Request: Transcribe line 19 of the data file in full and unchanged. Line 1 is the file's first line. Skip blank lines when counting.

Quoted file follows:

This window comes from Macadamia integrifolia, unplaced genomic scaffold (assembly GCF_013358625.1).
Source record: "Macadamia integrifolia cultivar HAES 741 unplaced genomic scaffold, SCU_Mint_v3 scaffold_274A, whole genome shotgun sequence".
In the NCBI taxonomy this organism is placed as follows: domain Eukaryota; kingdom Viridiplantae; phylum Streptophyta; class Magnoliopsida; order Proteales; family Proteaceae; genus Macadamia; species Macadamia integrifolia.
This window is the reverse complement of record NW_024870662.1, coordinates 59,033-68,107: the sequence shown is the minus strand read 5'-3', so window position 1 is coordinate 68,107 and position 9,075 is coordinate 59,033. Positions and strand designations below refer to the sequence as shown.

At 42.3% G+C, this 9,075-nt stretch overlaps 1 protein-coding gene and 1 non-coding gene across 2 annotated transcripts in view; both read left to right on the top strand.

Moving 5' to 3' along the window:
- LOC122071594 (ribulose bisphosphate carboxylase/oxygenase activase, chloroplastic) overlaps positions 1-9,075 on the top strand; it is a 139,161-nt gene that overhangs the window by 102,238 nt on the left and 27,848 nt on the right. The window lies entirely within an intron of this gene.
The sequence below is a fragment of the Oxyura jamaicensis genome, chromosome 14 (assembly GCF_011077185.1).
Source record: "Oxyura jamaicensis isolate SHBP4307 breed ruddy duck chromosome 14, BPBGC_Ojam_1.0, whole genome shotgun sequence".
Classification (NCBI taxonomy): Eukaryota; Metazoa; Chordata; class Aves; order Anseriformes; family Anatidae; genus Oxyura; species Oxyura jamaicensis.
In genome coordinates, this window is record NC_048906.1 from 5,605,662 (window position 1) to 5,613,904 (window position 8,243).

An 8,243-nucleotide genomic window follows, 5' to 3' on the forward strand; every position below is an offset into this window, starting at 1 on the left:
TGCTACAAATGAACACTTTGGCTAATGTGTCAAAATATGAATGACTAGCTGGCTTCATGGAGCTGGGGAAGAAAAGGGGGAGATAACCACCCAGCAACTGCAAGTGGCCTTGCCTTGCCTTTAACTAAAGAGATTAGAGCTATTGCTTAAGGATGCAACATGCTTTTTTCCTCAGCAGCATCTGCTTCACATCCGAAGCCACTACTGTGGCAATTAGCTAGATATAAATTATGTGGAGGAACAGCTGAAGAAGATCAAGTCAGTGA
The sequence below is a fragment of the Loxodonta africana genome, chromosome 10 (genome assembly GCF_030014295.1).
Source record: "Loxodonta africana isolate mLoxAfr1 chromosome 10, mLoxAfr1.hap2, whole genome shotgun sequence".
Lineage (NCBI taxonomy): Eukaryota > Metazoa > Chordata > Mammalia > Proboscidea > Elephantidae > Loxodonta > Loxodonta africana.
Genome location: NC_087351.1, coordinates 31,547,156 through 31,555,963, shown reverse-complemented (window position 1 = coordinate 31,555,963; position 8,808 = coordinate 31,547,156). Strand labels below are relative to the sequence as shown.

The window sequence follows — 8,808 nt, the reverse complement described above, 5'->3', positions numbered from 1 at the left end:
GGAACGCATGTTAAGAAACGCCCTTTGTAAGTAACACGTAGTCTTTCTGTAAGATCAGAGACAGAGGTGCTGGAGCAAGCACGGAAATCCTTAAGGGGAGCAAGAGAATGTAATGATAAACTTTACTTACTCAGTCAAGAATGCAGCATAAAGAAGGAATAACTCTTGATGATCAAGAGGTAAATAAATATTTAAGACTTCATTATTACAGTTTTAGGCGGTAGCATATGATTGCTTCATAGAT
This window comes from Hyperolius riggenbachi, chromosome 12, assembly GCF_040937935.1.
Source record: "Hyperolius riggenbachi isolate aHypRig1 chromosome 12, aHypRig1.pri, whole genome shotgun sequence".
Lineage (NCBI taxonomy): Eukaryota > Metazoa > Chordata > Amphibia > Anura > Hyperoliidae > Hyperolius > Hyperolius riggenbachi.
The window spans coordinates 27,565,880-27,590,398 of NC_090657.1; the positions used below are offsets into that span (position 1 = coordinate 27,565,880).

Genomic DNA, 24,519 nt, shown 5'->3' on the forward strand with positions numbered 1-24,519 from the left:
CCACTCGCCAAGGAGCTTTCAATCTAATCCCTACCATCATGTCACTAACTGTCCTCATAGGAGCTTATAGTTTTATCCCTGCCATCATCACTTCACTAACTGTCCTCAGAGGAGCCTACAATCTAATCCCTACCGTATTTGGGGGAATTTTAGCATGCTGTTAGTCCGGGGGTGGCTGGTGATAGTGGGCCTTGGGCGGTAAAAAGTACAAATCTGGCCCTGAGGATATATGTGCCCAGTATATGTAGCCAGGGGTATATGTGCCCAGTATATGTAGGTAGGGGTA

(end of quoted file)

GGAACGCATGTTAAGAAACGCCCTTTGTAAGTAACACGTAGTCTTTCTGTAAGATCAGAGACAGAGGTGCTGGAGCAAGCACGGAAATCCTTAAGGGGAGCAAGAGAATGTAATGATAAACTTTACTTACTCAGTCAAGAATGCAGCATAAAGAAGGAATAACTCTTGATGATCAAGAGGTAAATAAATATTTAAGACTTCATTATTACAGTTTTAGGCGGTAGCATATGATTGCTTCATAGAT